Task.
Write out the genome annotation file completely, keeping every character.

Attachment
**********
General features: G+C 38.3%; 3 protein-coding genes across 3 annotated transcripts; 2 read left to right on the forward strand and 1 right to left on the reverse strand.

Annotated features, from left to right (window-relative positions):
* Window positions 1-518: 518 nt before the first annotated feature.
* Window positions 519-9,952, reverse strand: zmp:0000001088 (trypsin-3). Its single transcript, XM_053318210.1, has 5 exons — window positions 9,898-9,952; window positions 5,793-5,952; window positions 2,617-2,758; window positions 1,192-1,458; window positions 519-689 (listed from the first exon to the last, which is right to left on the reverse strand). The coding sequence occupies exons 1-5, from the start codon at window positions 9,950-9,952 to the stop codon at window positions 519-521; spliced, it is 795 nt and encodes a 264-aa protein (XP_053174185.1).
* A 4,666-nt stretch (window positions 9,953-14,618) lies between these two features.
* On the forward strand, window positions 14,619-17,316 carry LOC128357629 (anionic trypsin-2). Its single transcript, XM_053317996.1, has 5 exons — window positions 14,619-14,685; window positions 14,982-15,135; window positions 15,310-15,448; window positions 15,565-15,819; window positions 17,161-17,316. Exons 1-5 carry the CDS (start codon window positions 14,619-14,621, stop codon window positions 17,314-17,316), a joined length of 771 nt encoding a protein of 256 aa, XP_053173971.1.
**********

General features: G+C 38.3%; 3 protein-coding genes across 3 annotated transcripts; 2 read left to right on the forward strand and 1 right to left on the reverse strand.

Annotated features, from left to right (window-relative positions):
* Window positions 1-518: 518 nt before the first annotated feature.
* Window positions 519-9,952, reverse strand: zmp:0000001088 (trypsin-3). Its single transcript, XM_053318210.1, has 5 exons — window positions 9,898-9,952; window positions 5,793-5,952; window positions 2,617-2,758; window positions 1,192-1,458; window positions 519-689 (listed from the first exon to the last, which is right to left on the reverse strand). The coding sequence occupies exons 1-5, from the start codon at window positions 9,950-9,952 to the stop codon at window positions 519-521; spliced, it is 795 nt and encodes a 264-aa protein (XP_053174185.1).
* A 4,666-nt stretch (window positions 9,953-14,618) lies between these two features.
* On the forward strand, window positions 14,619-17,316 carry LOC128357629 (anionic trypsin-2). Its single transcript, XM_053317996.1, has 5 exons — window positions 14,619-14,685; window positions 14,982-15,135; window positions 15,310-15,448; window positions 15,565-15,819; window positions 17,161-17,316. Exons 1-5 carry the CDS (start codon window positions 14,619-14,621, stop codon window positions 17,314-17,316), a joined length of 771 nt encoding a protein of 256 aa, XP_053173971.1.